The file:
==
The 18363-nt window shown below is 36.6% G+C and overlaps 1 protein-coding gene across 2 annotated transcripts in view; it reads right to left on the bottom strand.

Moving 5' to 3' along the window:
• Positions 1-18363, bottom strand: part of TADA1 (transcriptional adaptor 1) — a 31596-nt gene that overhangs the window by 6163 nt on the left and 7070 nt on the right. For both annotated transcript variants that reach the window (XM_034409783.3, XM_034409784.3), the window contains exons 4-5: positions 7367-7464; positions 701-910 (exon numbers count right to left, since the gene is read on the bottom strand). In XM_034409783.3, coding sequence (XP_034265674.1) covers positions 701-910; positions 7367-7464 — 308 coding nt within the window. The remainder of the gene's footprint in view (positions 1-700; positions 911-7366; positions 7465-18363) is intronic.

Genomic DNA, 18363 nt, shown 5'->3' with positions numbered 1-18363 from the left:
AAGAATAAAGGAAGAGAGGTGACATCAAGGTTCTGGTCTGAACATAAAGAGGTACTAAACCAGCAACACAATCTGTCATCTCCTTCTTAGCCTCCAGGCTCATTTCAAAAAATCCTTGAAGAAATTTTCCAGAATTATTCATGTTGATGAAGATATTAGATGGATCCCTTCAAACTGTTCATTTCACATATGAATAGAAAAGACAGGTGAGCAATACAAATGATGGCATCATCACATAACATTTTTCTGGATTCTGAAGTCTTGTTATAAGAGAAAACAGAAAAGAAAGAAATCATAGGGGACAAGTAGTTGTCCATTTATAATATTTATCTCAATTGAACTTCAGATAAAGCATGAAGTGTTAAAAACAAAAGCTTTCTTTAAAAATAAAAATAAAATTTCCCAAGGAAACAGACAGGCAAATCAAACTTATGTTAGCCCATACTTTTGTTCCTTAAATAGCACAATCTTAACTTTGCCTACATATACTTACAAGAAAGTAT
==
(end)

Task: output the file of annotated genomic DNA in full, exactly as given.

The 18363-nt window shown below is 36.6% G+C and overlaps 1 protein-coding gene across 2 annotated transcripts in view; it reads right to left on the bottom strand.

Moving 5' to 3' along the window:
• Positions 1-18363, bottom strand: part of TADA1 (transcriptional adaptor 1) — a 31596-nt gene that overhangs the window by 6163 nt on the left and 7070 nt on the right. For both annotated transcript variants that reach the window (XM_034409783.3, XM_034409784.3), the window contains exons 4-5: positions 7367-7464; positions 701-910 (exon numbers count right to left, since the gene is read on the bottom strand). In XM_034409783.3, coding sequence (XP_034265674.1) covers positions 701-910; positions 7367-7464 — 308 coding nt within the window. The remainder of the gene's footprint in view (positions 1-700; positions 911-7366; positions 7465-18363) is intronic.

Genomic DNA, 18363 nt, shown 5'->3' with positions numbered 1-18363 from the left:
AAGAATAAAGGAAGAGAGGTGACATCAAGGTTCTGGTCTGAACATAAAGAGGTACTAAACCAGCAACACAATCTGTCATCTCCTTCTTAGCCTCCAGGCTCATTTCAAAAAATCCTTGAAGAAATTTTCCAGAATTATTCATGTTGATGAAGATATTAGATGGATCCCTTCAAACTGTTCATTTCACATATGAATAGAAAAGACAGGTGAGCAATACAAATGATGGCATCATCACATAACATTTTTCTGGATTCTGAAGTCTTGTTATAAGAGAAAACAGAAAAGAAAGAAATCATAGGGGACAAGTAGTTGTCCATTTATAATATTTATCTCAATTGAACTTCAGATAAAGCATGAAGTGTTAAAAACAAAAGCTTTCTTTAAAAATAAAAATAAAATTTCCCAAGGAAACAGACAGGCAAATCAAACTTATGTTAGCCCATACTTTTGTTCCTTAAATAGCACAATCTTAACTTTGCCTACATATACTTACAAGAAAGTAT